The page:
The almost 1,200 files released today are particularly interesting because of the amount of material concerning women; the files of 175 members of Cumann na mBan underline that no longer is their involvement in the events of these years just a case of, in the words of historian Louise Ryan, “fleeting glances of these shadowy female characters.” The newly released material also contains much detail on the Civil War, including 800 files relating to casualties in the National Army during that conflict.

Not just household names

Inevitably there will be much interest in the files relating to household names – who does not want to know who shot Michael Collins? – but most files do not document individuals who achieved fame, and crucially, this archive is also a fascinating source for social and family history and the revolution’s afterlife.

For all those who were celebrated, honoured and fêted, or who forged rewarding political careers in the aftermath of the revolution, many more were left wounded and impoverished, and bereavement, disability, obscurity and even humiliation feature strongly in the files.

Many women and children were left without any means of support other than the prospect of a dependant’s pension. For victims, there was an obvious hierarchy, with the relatives of executed 1916 leaders regarded as having a unique status; by 1951, for example, three widows of 1916 Proclamation signatories were being paid £500 per year, seven sisters of signatories were being paid £100 per year but two widows of men executed during the War of Independence were being paid £135 per year.

Disputes about survival and status

The pension board members and the assessors, referees, civil servants and government officials involved in administering the pension process were both keepers of a precious national record and arbiters in disputes about survival and status.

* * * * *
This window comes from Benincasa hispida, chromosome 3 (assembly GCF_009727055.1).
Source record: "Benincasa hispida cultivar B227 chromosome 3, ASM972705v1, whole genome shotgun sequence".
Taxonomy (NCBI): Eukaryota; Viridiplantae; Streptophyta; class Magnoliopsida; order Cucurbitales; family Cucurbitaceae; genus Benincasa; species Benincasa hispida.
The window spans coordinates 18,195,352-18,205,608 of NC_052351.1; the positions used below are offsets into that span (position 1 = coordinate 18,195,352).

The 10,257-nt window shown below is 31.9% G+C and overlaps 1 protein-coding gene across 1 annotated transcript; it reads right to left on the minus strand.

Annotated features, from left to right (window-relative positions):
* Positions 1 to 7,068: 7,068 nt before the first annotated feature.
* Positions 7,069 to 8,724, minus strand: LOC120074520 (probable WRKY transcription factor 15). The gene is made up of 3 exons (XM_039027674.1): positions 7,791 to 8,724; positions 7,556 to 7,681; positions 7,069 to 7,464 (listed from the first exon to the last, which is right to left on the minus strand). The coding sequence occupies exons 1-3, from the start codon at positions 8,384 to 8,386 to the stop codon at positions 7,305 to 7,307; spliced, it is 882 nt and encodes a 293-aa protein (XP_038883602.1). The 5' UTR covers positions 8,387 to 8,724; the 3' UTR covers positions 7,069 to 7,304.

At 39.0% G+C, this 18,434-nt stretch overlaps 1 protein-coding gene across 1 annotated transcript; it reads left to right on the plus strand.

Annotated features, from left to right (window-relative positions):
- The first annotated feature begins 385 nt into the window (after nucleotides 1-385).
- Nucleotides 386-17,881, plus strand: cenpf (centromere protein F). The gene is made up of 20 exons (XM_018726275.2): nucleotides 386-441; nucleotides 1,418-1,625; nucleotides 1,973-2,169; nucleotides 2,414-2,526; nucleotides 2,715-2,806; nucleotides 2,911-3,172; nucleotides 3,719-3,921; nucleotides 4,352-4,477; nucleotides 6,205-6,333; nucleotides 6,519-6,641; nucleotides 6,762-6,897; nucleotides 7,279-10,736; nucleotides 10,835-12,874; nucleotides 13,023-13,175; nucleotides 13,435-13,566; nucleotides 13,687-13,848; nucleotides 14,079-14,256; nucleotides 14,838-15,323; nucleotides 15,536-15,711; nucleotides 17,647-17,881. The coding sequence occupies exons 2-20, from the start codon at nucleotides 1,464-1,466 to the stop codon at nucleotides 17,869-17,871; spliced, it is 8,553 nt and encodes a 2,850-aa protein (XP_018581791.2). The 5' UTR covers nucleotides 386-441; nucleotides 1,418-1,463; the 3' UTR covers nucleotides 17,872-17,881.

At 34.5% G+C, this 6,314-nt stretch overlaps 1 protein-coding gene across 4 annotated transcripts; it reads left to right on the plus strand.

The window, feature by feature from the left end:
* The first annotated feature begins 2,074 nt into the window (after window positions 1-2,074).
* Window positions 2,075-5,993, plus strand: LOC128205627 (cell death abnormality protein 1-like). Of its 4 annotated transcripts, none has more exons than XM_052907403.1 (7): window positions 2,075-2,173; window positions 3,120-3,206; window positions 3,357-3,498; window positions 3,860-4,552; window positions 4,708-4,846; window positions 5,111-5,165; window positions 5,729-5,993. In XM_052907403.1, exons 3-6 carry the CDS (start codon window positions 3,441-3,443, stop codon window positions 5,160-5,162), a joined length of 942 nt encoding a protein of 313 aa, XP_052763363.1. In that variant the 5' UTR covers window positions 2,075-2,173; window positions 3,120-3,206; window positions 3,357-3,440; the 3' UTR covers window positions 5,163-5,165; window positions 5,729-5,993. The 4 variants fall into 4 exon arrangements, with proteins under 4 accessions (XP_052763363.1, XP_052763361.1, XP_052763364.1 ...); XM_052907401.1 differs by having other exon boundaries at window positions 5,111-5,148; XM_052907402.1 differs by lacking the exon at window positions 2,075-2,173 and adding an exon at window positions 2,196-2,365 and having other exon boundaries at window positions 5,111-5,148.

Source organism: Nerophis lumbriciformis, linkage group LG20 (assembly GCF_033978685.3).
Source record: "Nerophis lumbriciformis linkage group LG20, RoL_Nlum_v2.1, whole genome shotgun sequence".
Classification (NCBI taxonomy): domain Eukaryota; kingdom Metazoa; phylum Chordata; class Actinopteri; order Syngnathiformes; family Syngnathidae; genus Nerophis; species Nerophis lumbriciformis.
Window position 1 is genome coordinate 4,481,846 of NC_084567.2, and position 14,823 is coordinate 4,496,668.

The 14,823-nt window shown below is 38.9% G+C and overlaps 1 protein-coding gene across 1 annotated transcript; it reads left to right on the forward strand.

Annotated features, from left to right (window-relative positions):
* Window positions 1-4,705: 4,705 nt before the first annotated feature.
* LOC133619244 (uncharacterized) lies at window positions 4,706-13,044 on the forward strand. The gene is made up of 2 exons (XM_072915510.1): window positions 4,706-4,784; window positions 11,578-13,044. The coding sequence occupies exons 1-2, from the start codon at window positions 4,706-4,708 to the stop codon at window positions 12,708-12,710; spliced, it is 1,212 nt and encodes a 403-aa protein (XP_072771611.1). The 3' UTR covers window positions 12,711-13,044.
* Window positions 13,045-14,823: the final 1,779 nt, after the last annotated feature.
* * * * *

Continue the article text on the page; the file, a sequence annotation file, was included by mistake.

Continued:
Laid bare in this archive is some of the detritus of the revolution; there is much detail on the legacy for some of those directly affected, their quest for recognition of their service, and disputes over how to define military service and measure the impact of injury and the value of sacrifice.

Brigid Treacy, for example, the mother of Seán Treacy, the Tipperary IRA leader killed in 1920, was a claimant under the Army Pensions Act 1923 and crossed swords with the pensions board. She was living on a small holding of 14 acres in Tipperary and was offered a gratuity of £100 which she refused:

“£100 for the life of Sean Treacy?” she wrote to the board in 1926, “a few lines to let you know of the humiliation I have experienced this morning at receiving the enclosed paper offering me the paltry sum of £100, for the loss of my noble son my only child and only help in this wicked world . . . had I to beg from door to door for the remainder of my life I could not nor would not accept the meagre sum of £100, for the life of my heroic son.”

Praise for painstaking work

These phased releases are part of the

Department of Defence

and the Defence Forces’ contribution to what is termed the National Commemorative Programme. It is an initiative to be lauded, and those working in the Military Archives, performing the painstaking work of cataloguing, digitising and making accessible this material, deserve the highest praise for their indispensable role in the project.

Diarmaid Ferriter is Professor of Modern Irish History at UCD and an Irish Times columnist